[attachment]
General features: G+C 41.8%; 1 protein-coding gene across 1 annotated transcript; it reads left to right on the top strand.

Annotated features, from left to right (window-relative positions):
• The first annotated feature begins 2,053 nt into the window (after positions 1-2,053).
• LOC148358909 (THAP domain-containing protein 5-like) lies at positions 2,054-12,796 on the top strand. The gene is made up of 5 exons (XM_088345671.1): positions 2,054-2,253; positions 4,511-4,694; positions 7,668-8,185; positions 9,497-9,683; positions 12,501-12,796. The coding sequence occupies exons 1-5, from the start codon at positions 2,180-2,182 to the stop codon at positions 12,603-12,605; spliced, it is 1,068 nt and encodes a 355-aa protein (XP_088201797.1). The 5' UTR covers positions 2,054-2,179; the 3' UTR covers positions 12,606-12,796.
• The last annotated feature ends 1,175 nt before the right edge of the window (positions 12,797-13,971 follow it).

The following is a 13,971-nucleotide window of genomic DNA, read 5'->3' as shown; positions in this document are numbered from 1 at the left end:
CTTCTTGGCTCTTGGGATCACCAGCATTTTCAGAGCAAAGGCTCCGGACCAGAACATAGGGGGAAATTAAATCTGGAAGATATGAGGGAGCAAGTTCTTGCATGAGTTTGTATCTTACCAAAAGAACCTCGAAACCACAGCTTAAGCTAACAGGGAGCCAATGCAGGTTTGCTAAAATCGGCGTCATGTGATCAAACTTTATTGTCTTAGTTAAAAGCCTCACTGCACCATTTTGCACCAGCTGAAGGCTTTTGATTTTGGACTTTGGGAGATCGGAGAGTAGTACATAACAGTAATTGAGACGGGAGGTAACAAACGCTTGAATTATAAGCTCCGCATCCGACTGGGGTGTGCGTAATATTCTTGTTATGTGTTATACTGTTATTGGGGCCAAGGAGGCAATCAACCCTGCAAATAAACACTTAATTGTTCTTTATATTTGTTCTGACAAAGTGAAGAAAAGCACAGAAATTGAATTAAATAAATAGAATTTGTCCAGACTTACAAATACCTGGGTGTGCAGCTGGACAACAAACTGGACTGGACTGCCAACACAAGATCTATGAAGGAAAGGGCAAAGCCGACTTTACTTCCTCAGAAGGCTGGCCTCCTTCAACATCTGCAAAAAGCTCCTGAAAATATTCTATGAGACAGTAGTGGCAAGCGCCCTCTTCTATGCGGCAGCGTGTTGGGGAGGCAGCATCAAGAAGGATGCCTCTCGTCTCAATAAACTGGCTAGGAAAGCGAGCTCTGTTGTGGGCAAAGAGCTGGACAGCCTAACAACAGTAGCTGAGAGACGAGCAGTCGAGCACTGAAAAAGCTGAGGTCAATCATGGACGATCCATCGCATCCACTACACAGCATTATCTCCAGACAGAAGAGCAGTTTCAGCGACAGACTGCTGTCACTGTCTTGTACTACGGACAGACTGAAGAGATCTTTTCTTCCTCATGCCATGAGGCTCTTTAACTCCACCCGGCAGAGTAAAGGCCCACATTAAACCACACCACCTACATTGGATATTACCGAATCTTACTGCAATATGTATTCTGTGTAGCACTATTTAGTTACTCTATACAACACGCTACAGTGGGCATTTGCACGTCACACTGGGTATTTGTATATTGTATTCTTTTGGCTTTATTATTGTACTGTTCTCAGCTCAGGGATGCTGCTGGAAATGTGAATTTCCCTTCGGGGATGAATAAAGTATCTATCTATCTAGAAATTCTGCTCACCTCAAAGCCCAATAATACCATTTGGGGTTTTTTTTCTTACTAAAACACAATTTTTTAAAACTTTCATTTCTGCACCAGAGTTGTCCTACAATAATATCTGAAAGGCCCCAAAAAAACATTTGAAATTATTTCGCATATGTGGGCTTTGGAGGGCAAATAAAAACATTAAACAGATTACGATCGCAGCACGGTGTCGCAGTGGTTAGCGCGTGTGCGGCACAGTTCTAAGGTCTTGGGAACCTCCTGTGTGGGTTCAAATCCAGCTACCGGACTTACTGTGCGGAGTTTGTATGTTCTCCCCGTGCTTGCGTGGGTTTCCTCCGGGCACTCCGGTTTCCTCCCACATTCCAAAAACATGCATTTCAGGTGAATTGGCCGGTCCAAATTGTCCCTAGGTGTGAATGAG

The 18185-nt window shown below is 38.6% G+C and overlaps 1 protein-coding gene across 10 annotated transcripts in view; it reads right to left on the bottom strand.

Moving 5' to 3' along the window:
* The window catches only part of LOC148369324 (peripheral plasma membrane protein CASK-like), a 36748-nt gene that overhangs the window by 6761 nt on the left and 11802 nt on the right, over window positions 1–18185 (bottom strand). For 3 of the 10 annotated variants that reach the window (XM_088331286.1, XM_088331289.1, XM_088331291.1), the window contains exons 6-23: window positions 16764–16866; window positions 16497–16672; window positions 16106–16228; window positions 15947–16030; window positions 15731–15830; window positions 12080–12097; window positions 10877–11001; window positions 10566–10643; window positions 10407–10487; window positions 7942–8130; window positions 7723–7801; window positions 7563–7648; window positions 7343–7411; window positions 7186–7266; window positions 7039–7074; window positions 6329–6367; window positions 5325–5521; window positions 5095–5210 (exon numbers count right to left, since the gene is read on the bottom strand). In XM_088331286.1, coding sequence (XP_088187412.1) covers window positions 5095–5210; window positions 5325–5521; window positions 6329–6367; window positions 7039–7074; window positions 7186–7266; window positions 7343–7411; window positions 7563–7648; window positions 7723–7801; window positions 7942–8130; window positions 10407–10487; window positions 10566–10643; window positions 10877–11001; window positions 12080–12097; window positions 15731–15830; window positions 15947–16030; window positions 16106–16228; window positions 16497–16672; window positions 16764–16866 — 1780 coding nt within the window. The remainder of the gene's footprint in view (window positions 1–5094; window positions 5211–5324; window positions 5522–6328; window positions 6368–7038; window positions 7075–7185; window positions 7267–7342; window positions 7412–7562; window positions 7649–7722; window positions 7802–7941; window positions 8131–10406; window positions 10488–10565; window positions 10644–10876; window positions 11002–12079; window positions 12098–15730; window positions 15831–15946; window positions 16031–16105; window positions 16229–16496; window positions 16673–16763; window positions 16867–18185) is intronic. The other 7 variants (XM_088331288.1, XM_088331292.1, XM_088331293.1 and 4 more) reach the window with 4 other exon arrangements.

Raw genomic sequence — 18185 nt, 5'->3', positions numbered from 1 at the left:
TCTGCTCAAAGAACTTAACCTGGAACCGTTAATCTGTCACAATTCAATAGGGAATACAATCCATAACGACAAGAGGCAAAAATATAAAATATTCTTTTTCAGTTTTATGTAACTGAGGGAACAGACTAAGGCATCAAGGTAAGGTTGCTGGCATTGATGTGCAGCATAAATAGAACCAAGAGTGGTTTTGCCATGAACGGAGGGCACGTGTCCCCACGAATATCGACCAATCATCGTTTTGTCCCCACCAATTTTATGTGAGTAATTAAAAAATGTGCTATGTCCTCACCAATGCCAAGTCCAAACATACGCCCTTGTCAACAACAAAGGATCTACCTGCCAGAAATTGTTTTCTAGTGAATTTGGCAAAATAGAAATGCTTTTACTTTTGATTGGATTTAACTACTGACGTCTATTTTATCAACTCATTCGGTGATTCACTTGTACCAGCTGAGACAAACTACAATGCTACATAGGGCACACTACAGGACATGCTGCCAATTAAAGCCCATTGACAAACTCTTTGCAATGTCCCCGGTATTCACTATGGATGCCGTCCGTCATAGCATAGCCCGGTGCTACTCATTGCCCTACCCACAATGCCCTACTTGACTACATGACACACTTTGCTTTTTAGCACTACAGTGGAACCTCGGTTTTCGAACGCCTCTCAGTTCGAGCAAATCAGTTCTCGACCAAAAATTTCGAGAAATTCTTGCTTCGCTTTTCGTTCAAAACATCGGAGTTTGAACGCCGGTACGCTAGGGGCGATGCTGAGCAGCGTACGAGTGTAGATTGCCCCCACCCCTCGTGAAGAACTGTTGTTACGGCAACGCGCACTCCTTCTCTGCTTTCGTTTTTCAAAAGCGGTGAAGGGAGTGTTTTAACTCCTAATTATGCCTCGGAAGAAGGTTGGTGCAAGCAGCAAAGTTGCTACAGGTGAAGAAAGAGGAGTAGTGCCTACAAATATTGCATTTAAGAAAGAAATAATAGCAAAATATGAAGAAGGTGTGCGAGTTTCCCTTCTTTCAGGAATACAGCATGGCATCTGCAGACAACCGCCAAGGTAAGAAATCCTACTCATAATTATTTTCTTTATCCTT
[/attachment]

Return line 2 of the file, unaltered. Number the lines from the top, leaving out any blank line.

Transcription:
Annotated features, from left to right (window-relative positions):